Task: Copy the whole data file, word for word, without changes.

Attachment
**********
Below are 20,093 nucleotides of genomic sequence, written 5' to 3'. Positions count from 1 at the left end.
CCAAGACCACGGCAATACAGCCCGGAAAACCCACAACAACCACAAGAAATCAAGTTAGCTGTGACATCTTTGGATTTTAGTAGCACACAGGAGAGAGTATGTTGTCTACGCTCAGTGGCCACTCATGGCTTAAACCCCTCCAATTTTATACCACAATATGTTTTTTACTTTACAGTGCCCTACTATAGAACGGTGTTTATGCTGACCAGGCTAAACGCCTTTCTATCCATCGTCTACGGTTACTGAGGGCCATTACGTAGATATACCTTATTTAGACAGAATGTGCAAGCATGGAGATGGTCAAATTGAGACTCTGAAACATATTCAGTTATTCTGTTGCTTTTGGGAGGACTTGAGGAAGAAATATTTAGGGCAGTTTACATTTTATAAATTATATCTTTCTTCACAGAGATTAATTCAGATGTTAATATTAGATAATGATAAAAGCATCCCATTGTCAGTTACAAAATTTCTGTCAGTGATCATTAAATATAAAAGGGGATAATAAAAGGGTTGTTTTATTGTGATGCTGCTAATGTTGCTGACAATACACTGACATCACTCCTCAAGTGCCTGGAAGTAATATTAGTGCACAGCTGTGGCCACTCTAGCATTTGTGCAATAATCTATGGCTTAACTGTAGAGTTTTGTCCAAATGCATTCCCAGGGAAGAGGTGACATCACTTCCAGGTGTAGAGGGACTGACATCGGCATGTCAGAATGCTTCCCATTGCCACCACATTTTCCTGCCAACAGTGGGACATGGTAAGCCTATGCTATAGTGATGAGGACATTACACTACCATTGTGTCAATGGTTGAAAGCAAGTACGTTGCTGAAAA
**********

Below are 20,093 nucleotides of genomic sequence, written 5' to 3'. Positions count from 1 at the left end.
CCAAGACCACGGCAATACAGCCCGGAAAACCCACAACAACCACAAGAAATCAAGTTAGCTGTGACATCTTTGGATTTTAGTAGCACACAGGAGAGAGTATGTTGTCTACGCTCAGTGGCCACTCATGGCTTAAACCCCTCCAATTTTATACCACAATATGTTTTTTACTTTACAGTGCCCTACTATAGAACGGTGTTTATGCTGACCAGGCTAAACGCCTTTCTATCCATCGTCTACGGTTACTGAGGGCCATTACGTAGATATACCTTATTTAGACAGAATGTGCAAGCATGGAGATGGTCAAATTGAGACTCTGAAACATATTCAGTTATTCTGTTGCTTTTGGGAGGACTTGAGGAAGAAATATTTAGGGCAGTTTACATTTTATAAATTATATCTTTCTTCACAGAGATTAATTCAGATGTTAATATTAGATAATGATAAAAGCATCCCATTGTCAGTTACAAAATTTCTGTCAGTGATCATTAAATATAAAAGGGGATAATAAAAGGGTTGTTTTATTGTGATGCTGCTAATGTTGCTGACAATACACTGACATCACTCCTCAAGTGCCTGGAAGTAATATTAGTGCACAGCTGTGGCCACTCTAGCATTTGTGCAATAATCTATGGCTTAACTGTAGAGTTTTGTCCAAATGCATTCCCAGGGAAGAGGTGACATCACTTCCAGGTGTAGAGGGACTGACATCGGCATGTCAGAATGCTTCCCATTGCCACCACATTTTCCTGCCAACAGTGGGACATGGTAAGCCTATGCTATAGTGATGAGGACATTACACTACCATTGTGTCAATGGTTGAAAGCAAGTACGTTGCTGAAAA